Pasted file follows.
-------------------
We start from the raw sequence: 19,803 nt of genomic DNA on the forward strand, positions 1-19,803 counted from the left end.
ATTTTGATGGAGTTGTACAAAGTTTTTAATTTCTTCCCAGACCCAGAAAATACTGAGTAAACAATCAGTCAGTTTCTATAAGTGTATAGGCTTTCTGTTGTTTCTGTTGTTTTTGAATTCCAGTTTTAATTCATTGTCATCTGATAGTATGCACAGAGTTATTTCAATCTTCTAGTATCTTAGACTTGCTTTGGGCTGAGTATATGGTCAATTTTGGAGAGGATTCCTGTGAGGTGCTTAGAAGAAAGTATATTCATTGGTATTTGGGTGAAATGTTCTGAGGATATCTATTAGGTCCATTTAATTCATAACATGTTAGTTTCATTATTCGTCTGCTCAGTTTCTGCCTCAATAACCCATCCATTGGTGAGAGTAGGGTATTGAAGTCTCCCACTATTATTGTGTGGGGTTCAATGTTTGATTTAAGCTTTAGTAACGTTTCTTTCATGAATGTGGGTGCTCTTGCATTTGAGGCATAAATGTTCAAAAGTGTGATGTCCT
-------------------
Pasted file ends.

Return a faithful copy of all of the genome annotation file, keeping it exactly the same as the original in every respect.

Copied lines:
We start from the raw sequence: 19,803 nt of genomic DNA on the forward strand, positions 1-19,803 counted from the left end.
ATTTTGATGGAGTTGTACAAAGTTTTTAATTTCTTCCCAGACCCAGAAAATACTGAGTAAACAATCAGTCAGTTTCTATAAGTGTATAGGCTTTCTGTTGTTTCTGTTGTTTTTGAATTCCAGTTTTAATTCATTGTCATCTGATAGTATGCACAGAGTTATTTCAATCTTCTAGTATCTTAGACTTGCTTTGGGCTGAGTATATGGTCAATTTTGGAGAGGATTCCTGTGAGGTGCTTAGAAGAAAGTATATTCATTGGTATTTGGGTGAAATGTTCTGAGGATATCTATTAGGTCCATTTAATTCATAACATGTTAGTTTCATTATTCGTCTGCTCAGTTTCTGCCTCAATAACCCATCCATTGGTGAGAGTAGGGTATTGAAGTCTCCCACTATTATTGTGTGGGGTTCAATGTTTGATTTAAGCTTTAGTAACGTTTCTTTCATGAATGTGGGTGCTCTTGCATTTGAGGCATAAATGTTCAAAAGTGTGATGTCCT